In this country, July 14 usually passes unnoticed except as the day before payday for many. However, in some areas, there really is a throwdown to celebrate the occasion. And in some cases the celebration has become almost insanely elaborate.

    So, in honor of the date, REGAL issues this challenge: send your pictures of how you celebrated Bastille Day to the REGAL Facebook page, or comment below. Now's the time to get out your liberty cap and baguette and get out that copy of A Tale of Two Cities. If you happen to have the head of a royalist mounted on a pike in your closet, now would be a great time to get it out. Or go to the nearest hamburger joint and have a big cup of French fries. Big or little, elaborate or plain, just drop us a line and let us know how you got your Bastille on.

Sunday, July 10, 2011

What's In a Name?

George IV and his bling.
     With the Royals visiting California, it seems fitting to talk about the Crown. The "official" Regency is 200 years old this year. Great Britain defined the Regency as lasting from 1811 to 1820. This is the era in which George III was declared unfit to rule due to his mental illness and was replaced by his son George, Prince of Wales, who acted as Prince Regent under the "Care of the King During His Illness Act" of February, 1811. The Regency ended when the third George died in 1820, and his son was crowned George IV.

      The term "Regency" has come to be used very loosely, especially on this side of the Atlantic. It gets a bit confusing. If you're like me and you consult the great oracle Wikipedia hoping for clarity, all you get is static. And I quote:

        "The term Regency era sometimes refers to a more extended time frame than the decade of the formal Regency...If Regency era is being used to describe the transition between Georgian and Victorian eras, the focus is on the pre-Victorian period from 1811, when the formal Regency began, through 1837 when Queen Victoria succeeded William IV. If, however, Regency era is being contrasted with the Eighteenth century, then the period includes the later French Revolutionary Wars and the Napoleonic Wars." (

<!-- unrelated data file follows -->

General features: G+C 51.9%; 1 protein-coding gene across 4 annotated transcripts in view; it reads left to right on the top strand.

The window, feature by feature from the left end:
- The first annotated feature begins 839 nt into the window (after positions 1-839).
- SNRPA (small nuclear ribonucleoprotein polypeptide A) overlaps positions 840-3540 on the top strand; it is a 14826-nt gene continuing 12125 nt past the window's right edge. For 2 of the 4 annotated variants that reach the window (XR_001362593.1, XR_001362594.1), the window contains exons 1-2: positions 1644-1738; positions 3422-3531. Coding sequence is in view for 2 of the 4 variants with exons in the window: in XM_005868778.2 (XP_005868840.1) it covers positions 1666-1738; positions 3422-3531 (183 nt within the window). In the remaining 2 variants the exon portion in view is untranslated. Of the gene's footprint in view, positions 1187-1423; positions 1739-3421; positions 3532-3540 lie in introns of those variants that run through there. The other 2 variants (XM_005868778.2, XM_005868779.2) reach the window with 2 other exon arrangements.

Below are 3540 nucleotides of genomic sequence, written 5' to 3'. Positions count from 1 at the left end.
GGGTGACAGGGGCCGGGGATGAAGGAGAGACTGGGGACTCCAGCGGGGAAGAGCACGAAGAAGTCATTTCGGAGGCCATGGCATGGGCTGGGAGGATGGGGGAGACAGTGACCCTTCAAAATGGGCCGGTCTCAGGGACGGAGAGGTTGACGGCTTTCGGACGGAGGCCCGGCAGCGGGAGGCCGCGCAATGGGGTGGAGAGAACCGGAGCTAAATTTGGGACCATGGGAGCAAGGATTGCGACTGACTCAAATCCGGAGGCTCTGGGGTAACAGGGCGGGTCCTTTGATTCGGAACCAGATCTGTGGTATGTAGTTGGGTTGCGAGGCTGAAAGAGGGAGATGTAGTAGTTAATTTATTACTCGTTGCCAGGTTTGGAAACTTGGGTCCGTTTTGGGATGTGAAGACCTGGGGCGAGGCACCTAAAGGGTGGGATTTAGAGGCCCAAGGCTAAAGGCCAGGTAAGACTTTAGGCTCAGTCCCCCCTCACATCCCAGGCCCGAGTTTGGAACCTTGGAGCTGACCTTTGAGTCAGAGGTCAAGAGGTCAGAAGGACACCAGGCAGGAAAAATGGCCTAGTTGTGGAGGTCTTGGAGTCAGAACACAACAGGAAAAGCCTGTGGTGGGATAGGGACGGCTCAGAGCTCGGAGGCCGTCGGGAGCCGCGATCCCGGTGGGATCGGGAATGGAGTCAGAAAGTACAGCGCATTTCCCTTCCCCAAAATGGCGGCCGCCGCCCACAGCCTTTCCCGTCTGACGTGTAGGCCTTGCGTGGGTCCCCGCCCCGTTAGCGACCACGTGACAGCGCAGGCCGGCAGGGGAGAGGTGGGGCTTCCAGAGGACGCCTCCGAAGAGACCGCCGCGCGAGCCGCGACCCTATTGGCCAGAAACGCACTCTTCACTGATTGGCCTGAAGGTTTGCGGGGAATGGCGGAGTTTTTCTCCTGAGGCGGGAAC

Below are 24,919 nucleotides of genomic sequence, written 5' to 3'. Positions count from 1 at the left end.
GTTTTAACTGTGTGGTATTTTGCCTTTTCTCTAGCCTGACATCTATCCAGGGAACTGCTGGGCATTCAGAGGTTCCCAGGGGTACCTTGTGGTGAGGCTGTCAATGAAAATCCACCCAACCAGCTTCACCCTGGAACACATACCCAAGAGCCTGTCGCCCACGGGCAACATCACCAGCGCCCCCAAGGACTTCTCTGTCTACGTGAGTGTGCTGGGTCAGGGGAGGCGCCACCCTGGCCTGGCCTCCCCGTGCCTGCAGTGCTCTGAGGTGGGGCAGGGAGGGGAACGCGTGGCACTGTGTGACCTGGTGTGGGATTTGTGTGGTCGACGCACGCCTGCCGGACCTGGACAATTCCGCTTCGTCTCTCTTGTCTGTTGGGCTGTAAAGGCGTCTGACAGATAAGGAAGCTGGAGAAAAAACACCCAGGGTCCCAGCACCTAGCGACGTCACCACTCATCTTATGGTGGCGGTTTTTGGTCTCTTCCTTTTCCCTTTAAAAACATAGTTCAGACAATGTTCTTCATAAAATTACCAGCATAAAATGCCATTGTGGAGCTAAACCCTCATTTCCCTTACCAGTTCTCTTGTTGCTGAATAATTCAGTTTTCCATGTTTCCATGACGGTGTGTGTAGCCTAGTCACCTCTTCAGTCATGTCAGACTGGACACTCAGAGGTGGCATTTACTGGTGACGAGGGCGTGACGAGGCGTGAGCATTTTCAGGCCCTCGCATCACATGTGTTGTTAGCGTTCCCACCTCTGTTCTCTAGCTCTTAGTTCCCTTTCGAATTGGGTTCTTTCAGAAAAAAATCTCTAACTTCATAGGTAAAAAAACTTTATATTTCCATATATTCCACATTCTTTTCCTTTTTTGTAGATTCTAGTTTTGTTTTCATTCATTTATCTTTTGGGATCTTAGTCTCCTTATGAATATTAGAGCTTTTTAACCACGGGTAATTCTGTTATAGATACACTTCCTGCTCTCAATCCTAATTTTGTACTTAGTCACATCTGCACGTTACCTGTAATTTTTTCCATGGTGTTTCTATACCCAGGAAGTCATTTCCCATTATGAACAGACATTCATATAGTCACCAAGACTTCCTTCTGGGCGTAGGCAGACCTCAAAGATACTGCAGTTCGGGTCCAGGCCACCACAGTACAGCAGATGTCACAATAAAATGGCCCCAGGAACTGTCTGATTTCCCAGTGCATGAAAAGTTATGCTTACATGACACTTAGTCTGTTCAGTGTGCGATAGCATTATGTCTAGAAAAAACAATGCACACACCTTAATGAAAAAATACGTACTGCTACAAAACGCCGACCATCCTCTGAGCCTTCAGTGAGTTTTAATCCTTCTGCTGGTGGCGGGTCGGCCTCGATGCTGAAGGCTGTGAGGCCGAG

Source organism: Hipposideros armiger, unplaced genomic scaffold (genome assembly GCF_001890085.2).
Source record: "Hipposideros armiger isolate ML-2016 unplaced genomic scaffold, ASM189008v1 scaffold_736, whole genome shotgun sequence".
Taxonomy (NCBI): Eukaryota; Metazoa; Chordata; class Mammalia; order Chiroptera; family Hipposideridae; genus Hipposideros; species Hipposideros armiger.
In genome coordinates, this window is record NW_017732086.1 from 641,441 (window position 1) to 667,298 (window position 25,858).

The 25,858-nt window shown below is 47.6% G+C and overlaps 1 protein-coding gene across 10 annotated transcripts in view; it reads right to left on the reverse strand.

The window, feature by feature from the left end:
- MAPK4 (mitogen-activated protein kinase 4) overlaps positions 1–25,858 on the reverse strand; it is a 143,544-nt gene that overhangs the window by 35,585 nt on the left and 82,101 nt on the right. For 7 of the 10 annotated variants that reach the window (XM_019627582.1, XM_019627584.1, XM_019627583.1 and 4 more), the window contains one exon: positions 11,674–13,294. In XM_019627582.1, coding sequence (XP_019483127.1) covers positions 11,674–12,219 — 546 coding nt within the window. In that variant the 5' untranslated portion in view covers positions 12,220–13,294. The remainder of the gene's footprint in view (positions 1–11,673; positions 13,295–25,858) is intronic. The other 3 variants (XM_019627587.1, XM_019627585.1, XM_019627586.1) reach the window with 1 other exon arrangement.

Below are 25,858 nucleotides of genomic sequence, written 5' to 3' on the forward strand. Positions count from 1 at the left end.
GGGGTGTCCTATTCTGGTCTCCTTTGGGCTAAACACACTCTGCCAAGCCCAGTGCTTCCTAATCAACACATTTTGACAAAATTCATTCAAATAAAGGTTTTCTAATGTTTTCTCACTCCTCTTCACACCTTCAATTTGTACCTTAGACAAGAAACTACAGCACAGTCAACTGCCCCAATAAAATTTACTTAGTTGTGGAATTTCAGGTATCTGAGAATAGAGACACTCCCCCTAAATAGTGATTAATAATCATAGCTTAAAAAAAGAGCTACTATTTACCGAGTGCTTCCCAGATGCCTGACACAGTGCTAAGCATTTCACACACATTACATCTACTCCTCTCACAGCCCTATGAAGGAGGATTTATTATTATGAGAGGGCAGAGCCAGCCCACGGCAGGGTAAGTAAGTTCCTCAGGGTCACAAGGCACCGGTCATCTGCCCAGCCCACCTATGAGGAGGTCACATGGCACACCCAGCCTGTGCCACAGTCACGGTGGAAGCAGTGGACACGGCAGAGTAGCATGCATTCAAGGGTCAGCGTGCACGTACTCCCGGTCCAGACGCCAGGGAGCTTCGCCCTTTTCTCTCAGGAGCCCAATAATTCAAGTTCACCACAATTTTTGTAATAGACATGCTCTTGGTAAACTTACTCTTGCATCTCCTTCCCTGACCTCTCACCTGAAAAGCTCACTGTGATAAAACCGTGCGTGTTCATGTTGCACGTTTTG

Thanks for clearing that up. 

      Anyway, to simplify things, we as a group concentrate on the Georgian Period of history, which begins in 1714 with the coronation of George I and ends (confusingly) with the death of William IV in 1837. This long period includes not just the British Regency, but the French Ancien Regime, Revolutionary, and First Empire Periods, and the American Colonial, Revolutionary, Early Republic, and Jacksonian Eras.

       So since this whole shebang was covered by the Georgian Period anyway, why didn't we just call it the Georgian Aficionados' League?

       Because REGAL just sounded better. And the guys in the group didn't want to belong to GAL.

Friday, July 8, 2011

Launching REGAL!

      Welcome to the new blog for the Regency, Empire, and Georgian Aficionados' League. REGAL is a group for those with an interest in the history, clothing, arts, and culture of Europe and the Americas from 1720-1830. We will be posting here periodically on whatever subjects grab our interest about this fascinating era. So if this appeals to you, enjoy!
      Whether you think tail coats and empire waists are poised for a comeback...or you enjoy Jane Austen novels without the zombies...or you are a small man with an outsized ego and a large hat who ever thought how cool it would be to impose your will on all of western Europe...or you're just trying to kill a few minutes' downtime and trying to do something somewhat educational, welcome! Come on in and have a look around.

More to come. Stay tuned.